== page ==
Not just another fish tale

How do you catch a record-setting fish in Dillon Reservoir? With a little luck and lots of planning.

November 29, 2017 | By: Dave Gaylinn

Did you hear the one about the Virginia doctor who caught a 2-foot, 4-pound fish at Dillon Reservoir?

Regali arctic char
Dr. Lindsay Regali caught the new Colorado state record fish — an arctic char measuring 23.5 inches and weighing 4.15 pounds. Photo courtesy of Colorado Parks and Wildlife.

It’s no yarn. On Nov. 6, Dr. Lindsay Regali caught the new Colorado state record fish — an arctic char measuring 23.5 inches and weighing 4.15 pounds.

“It was such a fun, unique experience to be fishing with snow coming down, surrounded by the Rocky Mountains. It was almost surreal,” Regali said in a Colorado Parks and Wildlife news release. “Mostly, it was just a lot of fun and it was something I’ll definitely want to go back and do again.”

This may sound like just another fish tale, but the record is actually the result of strategic partnerships and a 30-year project based on the food chain in Dillon Reservoir.

In the early 1980s, the trout population in Dillon Reservoir was, well, floundering, and the fishermen were taking notice. Colorado Parks and Wildlife introduced Mysis shrimp to boost the trout population.

Because, what could be better than a steady diet of tasty shrimp?

But after 10 years, wildlife experts determined the project wasn’t going as planned, since the shrimp generally feed at night at the surface, while trout tend to scour the bottom for their evening meals.

The result: too many shrimp and still not enough trout.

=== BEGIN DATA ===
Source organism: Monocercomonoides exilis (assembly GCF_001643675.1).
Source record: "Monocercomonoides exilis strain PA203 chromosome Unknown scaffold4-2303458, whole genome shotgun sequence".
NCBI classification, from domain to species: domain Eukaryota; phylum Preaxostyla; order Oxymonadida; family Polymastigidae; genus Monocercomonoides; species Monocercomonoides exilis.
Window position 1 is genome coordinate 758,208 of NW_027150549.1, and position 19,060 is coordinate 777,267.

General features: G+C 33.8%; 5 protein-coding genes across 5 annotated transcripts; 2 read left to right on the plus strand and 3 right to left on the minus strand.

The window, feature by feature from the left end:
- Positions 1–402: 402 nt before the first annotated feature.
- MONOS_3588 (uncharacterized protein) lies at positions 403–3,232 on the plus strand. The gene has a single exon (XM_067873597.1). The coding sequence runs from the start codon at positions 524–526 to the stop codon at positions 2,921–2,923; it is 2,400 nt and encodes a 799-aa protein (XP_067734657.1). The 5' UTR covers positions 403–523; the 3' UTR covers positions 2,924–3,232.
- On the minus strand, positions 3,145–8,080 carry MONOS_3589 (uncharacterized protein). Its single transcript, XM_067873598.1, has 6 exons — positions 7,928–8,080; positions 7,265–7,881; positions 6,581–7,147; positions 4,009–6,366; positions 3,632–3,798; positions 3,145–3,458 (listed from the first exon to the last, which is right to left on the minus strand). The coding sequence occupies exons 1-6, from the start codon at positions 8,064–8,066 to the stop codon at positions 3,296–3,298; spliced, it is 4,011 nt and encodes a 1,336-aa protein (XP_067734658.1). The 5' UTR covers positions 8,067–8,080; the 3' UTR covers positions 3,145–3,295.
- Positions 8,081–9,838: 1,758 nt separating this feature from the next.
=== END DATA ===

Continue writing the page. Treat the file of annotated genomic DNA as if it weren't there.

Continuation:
To reduce the shrimp population, Colorado Parks and Wildlife managers introduced arctic char, a fish not commonly found in the Lower 48. And after several restocking efforts over the years, the arctic char experiment is going swimmingly. The fish are sustaining their population, while the shrimp population has been reduced.

“If current conditions continue, I would anticipate the char will continue to thrive,” said Brandon Ransom, recreation manager for Denver Water. “We may continue to set new records for largest char.”

And the trout? They’re still trolling the bottom of the reservoir, gobbling whatever they can find.

Dillon Reservoir in Summit County.
A May 2017 photo of Dillon Reservoir in Summit County. Photo courtesy of Ashley Low.

Dillon Reservoir recreation is managed cooperatively by the Dillon Reservoir Recreation Committee (known as “DRREC”), comprised of Denver Water, Summit County, Town of Dillon, Town of Frisco and the U.S. Forest Service. DRREC issues permits that allow fishing guides on the reservoir, including one for Alpine Fishing Adventures, the company that led the trip for Dr. Regali’s record-setting catch.

“DRREC has been a tremendous benefit for everybody involved,” Ransom said. “We each contribute our own expertise to a great partnership. And the people who recreate on Dillon ultimately benefit.”

And there are still plenty of arctic char lurking in Dillon Reservoir. It may not be long before someone hooks one larger than Regali’s record-setter.

At least that’s what the fishermen say.

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